My So-Called Enemy is one of those documentaries that you want certain heads-of-state to be compelled to watch. Already, it has garnered awards at the Newport Beach Film Festival, the Hamptons International Film Festival and the Starz Denver Film Festival, and is stirring up complex reactions in viewers wherever it’s screened.
Based on the experiences of six young women – Israeli and Palestinian/Israeli – who came to New Jersey in July 2002 to participate in a women’s leadership program called Building Bridges for Peace, the film tells the story of these “enemy” teens who begin to know each other as human beings. It then tracks them back home in the Middle East for seven years, exposing both the depth of their relationships and the difficulties of maintaining meaningful connections in an arena of war and strife.
Co-presented with the Hudson Valley Programmers’ Group, My So-Called Enemy will be screened at Upstate Films in Rhinebeck on Sunday, June 12 for the matinée. The director, Lisa Gossels, will do an in-depth question-and-answer session with the audience after the screening. Tickets cost $10. See www.mysocalledenemy.com for more information about this film.
Directors Petra Epperlein and Michael Tucker will be on hand in Rhinebeck when their film Fightville is screened on Saturday, June 25 for the matinée. Yell “Fight!” on a streetcorner and a crowd comes running. Two men fighting is as old as civilization itself, yet remains at odds with the notion of a civil society.
Over the last decade, Mixed Martial Arts have grown from a controversial, no-holds-barred gladiatorial sideshow into a billion-dollar phenomenon. Fightville documents the raw determination, the victories and the heartbreak of the combat sport of fighting, carried out in sweat-soaked gyms across America to reveal “a microcosm of life where men are not born but built through self-determination, hard work and faith.”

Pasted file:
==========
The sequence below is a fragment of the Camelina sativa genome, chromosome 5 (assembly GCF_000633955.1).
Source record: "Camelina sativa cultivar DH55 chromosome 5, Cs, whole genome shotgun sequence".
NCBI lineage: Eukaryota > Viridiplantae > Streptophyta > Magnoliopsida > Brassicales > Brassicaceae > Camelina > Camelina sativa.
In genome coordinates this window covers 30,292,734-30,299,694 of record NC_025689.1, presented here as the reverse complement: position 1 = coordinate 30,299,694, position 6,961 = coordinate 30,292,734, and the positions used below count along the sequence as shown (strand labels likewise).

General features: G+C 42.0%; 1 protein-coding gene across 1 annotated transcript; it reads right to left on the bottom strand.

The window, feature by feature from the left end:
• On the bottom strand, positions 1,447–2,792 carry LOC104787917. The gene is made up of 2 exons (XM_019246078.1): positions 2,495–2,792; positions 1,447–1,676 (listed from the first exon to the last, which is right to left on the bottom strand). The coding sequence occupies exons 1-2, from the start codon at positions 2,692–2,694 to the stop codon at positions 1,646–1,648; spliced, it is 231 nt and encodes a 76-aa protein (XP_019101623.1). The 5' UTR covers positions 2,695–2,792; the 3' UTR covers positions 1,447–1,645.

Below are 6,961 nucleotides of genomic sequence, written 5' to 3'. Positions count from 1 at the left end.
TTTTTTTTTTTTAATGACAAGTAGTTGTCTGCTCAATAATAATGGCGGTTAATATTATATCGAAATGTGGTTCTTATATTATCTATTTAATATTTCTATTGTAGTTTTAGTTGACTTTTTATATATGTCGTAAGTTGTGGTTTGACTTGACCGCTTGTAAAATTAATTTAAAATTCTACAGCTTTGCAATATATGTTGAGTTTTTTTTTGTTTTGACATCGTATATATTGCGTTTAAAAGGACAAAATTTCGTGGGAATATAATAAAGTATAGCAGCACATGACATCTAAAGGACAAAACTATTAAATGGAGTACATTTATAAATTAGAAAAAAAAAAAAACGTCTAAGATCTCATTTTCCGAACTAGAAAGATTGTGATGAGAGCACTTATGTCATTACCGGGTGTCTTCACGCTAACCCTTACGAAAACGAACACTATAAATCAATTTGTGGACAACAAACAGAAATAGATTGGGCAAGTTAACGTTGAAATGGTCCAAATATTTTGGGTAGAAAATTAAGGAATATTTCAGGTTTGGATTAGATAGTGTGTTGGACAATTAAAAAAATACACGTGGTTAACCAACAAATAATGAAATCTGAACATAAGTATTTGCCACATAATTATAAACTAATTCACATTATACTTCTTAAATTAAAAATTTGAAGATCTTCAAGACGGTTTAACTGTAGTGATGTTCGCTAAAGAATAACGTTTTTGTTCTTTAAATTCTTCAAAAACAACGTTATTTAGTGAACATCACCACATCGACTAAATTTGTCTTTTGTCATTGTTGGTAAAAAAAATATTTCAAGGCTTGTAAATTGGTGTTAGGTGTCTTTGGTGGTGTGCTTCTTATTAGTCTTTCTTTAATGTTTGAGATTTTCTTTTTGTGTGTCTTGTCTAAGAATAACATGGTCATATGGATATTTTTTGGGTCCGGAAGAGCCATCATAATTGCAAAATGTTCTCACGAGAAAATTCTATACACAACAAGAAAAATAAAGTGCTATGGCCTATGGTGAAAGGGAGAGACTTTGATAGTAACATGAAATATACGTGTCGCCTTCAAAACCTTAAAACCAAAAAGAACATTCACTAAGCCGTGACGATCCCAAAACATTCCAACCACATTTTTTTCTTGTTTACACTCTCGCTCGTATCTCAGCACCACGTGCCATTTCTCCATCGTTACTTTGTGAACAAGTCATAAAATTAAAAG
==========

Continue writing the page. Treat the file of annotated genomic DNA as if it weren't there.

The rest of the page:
Anyone so inclined might want to encounter these camera-close scenes of physical combat before stepping into the cage for real. Others not so inclined (a probable majority) can get their vicarious fix as witnesses to these very personal battles for glory.
Tickets for Fightville cost $15, and proceeds will benefit the O+ Festival, a grassroots effort to create a bridge where the art of medicine meets the medicine of art. See www.opositivefestival.org for more information about this year’s event on October 7, 8 and 9.
Blaze Foley: Duct Tape Messiah is the true story of a doomed poet whose songs were sung by Merle Haggard, Willie Nelson, John Prine, Lyle Lovett and Joe Nichols, and whose own life was as down-home and downtrodden as a country song. Foley, a colorful-but-flawed character, was said to have been born in a treehouse and was murdered at the age of 39 while defending an elderly friend. With bookends like that, the short life of a bona fide Texas legend is material just waiting to be documented.
The film was, in fact, 12 years in the making. Blaze Foley: Duct Tape Messiah offers the intimate portrait of an artist who struggled for recognition and died long before he could realize it. Filmmaker Kevin Triplett will do a question-and-answer session with the audience after the screening, and musician Gurf Morlix, who hung, played and performed with the Austin-based songwriter, will perform. Morlix wrote of Blaze Foley: “A soulful, passionate singer/songwriter. Champion of the downtrodden. Friend of the working girl. Truth-seeker. Atmospheric disturbance. Tender caring person with a big ol’ bag of deep-rooted troubles stuffed down into one of his pockets. Blaze could cut right through the bullshit, or he could be the cause of it. The funniest person I ever met, and also the most tragic.”
Blaze Foley: Duct Tape Messiah will be screened in Woodstock on Sunday, June 26; call for time. Tickets are $15 general admission, $12 for Upstate Films members. Listen to Morlix’s latest album, a tribute to Blaze Foley, at www.gurfmorlix.com/music.html.